Starring: Vin Diesel (Riddick), Dwayne Johnson (Central Intelligence), Michelle Rodriguez (Avatar), Tyrese Gibson (Transformers), Chris “Ludacris” Bridges (Max Payne), Charlize Theron (Mad Max: Fury Road), Jason Statham (Crank), Nathalie Emmanuel (Game of Thrones), Scott Eastwood (Suicide Squad), Kurt Russell (Escape from New York)
Director: F. Gary Gray (Straight Outta Compton)
Writer: Chris Morgan (Wanted)
Runtime: 2 hours 16 minutes
Release Date: 12 April (UK), 14 April (US)
How did we get to this point? Here we stand sixteen years later with eight Fast & Furious movies, each one more ridiculous than the last. However, in a rare twist of fate, it’s a franchise that only became good once it decided to jump the shark and has become the guilty pleasure of many a film fan since. But every franchise starts to suffer from fatigue eventually and, though Fast & Furious 8 (known as The Fate of the Furious in the US, because I guess puns sell) does begin to show some signs of weakness, it still manages to be at least as satisfying a blockbuster as its last three outings.
The Fast Family has somehow seamlessly transitioned from street racers to a car-centric team of GI Joe action figures, but even with all they’ve faced Fast 8 still manages to raise the stakes even further. Dominic (Diesel) has been turned against his team, the family now forced to ally themselves with former enemy Deckard Shaw (Statham), and the world hangs in the balance at the hands of a hipster cyber-terrorist by the name of Cipher (Theron). It’s a preposterous spectacle full of soap opera melodrama, giant holes in logic, and action sequences that border on parody, but somehow it all manages to hold together because of the self-aware approach the film takes; nobody could take this seriously at face value. Where the film falters is that it’s just a little too bloated. It’s two hours plus like all the recent Fast movies, but it doesn’t quite have the same momentum as some of its predecessors. Some of the more dialogue-heavy scenes go on too long and the climax, whilst as entertaining as you’d expect, does begin to outstay its welcome. What’s most surprising about Fast 8 is how it manages to carry the emotional elements of Furious 7 onwards, giving the film a little more dramatic heft than expected, but don’t expect it to dampen any of the fun. This is a film that balances so many tones and ideas so well, it might as well be an anime.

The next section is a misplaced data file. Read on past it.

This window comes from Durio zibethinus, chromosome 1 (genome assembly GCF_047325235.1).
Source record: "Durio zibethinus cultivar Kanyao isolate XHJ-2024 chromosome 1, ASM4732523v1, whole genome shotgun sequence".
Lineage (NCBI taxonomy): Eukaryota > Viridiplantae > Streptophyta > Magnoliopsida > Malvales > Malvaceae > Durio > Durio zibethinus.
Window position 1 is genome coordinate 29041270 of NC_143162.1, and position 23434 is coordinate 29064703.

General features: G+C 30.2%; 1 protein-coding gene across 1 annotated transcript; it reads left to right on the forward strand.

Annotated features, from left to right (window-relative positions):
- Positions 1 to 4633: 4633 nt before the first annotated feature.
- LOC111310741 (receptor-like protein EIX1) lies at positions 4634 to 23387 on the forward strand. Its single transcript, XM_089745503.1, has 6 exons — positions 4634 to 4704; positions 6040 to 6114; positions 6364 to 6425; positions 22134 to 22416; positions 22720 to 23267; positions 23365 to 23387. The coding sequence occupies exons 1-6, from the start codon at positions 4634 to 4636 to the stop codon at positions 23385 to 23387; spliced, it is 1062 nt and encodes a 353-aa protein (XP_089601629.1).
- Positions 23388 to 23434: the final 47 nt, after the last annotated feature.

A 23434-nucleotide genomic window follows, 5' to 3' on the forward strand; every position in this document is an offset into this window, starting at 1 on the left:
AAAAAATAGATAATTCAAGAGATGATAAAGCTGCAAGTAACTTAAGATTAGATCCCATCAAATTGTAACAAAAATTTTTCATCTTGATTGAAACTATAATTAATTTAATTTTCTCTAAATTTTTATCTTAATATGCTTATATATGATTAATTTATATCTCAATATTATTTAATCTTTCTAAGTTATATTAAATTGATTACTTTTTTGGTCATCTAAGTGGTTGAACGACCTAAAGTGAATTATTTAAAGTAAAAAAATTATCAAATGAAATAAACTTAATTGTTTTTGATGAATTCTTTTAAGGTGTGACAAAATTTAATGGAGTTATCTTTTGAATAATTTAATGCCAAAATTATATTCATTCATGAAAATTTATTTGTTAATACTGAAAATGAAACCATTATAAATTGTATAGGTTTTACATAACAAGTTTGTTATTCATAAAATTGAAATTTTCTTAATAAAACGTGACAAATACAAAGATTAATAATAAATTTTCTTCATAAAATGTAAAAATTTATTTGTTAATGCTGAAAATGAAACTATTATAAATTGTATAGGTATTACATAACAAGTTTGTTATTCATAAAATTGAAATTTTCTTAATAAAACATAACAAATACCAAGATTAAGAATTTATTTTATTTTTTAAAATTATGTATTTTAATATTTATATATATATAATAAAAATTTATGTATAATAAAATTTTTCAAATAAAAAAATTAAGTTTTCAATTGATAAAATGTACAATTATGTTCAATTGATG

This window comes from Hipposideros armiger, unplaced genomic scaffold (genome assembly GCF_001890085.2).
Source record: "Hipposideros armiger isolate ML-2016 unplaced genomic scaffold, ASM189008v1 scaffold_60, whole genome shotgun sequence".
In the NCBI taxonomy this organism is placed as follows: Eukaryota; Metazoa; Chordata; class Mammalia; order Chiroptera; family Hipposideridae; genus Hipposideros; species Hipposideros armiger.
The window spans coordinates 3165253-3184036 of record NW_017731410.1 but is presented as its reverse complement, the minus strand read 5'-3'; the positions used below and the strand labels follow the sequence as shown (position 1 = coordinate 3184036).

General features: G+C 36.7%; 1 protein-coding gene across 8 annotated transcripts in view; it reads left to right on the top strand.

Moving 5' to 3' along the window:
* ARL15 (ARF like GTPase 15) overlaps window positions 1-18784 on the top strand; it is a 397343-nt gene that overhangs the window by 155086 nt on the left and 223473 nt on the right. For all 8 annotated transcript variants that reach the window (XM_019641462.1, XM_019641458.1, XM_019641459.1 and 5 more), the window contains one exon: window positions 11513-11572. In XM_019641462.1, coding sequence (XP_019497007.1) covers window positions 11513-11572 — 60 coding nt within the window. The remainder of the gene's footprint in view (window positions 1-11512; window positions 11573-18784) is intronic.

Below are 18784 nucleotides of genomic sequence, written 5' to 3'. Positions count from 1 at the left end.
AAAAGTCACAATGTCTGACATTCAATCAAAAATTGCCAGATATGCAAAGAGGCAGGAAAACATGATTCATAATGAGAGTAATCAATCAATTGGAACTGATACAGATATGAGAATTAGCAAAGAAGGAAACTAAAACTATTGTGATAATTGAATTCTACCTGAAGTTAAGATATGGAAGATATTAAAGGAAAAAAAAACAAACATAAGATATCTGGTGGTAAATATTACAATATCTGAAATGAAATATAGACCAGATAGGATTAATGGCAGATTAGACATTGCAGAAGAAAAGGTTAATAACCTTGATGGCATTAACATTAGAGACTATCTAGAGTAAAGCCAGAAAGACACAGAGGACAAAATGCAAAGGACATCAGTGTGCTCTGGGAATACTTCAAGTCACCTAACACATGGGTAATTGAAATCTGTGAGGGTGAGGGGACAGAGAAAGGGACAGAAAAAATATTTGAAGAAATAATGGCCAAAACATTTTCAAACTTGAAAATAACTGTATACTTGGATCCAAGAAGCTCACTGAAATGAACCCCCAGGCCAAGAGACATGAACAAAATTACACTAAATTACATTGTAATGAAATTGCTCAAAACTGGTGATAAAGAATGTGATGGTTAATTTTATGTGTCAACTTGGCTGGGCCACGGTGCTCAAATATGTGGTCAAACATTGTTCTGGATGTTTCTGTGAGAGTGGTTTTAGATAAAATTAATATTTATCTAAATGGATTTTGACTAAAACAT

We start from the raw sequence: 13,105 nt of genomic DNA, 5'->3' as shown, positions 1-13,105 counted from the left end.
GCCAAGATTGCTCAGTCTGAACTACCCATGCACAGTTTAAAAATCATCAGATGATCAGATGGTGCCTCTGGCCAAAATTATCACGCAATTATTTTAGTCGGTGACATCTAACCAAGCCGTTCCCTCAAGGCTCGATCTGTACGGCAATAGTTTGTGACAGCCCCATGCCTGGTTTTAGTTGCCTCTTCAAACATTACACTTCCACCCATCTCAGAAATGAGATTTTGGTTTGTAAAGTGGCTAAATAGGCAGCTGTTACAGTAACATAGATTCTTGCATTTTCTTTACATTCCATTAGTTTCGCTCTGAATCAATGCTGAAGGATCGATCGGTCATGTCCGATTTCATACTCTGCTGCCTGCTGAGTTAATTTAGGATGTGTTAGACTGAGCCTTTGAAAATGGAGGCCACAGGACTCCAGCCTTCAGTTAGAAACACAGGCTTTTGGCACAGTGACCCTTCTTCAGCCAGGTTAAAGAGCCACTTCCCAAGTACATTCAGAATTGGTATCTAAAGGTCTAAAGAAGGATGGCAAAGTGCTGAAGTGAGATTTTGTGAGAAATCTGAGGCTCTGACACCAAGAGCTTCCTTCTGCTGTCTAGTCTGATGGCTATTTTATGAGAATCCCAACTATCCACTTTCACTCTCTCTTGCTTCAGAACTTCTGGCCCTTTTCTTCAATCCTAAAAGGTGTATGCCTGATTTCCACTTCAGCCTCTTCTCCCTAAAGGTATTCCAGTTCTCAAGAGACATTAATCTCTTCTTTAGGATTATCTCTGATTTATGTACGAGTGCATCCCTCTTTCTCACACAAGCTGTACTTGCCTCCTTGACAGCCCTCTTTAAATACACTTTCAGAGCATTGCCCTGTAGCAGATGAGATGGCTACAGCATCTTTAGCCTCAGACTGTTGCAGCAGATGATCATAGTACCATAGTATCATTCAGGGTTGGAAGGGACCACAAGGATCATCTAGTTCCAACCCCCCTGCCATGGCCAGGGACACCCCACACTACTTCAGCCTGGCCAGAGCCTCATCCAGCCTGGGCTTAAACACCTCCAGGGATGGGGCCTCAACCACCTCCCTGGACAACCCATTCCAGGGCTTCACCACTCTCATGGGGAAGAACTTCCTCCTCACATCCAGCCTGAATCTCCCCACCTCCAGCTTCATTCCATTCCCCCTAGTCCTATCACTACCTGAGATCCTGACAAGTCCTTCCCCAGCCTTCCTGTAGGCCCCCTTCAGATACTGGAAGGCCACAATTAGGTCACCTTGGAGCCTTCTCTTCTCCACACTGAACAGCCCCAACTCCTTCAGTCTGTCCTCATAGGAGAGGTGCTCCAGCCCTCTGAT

The cast will never quite be the same with the loss of Paul Walker, but Fast 8 does a good job of retaining the irresistible camaraderie of these characters and even manages to develop a few of them in interesting ways. Though Dom spends most of the film working for the wrong side, his motivations soon become clear and they are more than understandable. Vin Diesel does a good job of showing some emotional vulnerability with the character, though unfortunately the same hasn’t been done to him physically. He’s still an unbeatable mean machine at every turn no matter the odds, and if the franchise is to evolve then he needs to be taken down a peg somehow; at least let him lose a race for once. His relationship with Michelle Rodriguez’s Letty is really put to the test here and, though they curtail a certain issue between them without acknowledgement (it would be a spoiler to explain), it helps their bond in a way that could prove to compensate for Walker’s absence. Tyrese Gibson and Ludacris continue to provide solid comic relief as Roman and Tej, though their characters still haven’t advanced much since Fast Five. Nathalie Emmanuel’s Ramsey proves key at a few moments and even gets in a few pot shots at the expense of Roman, but she does feel a little wasted. Considering the film’s villain is a hacker too, it felt like Ramsey and Cipher should have had more of a rivalry than the brief scene they spend out-hacking each other.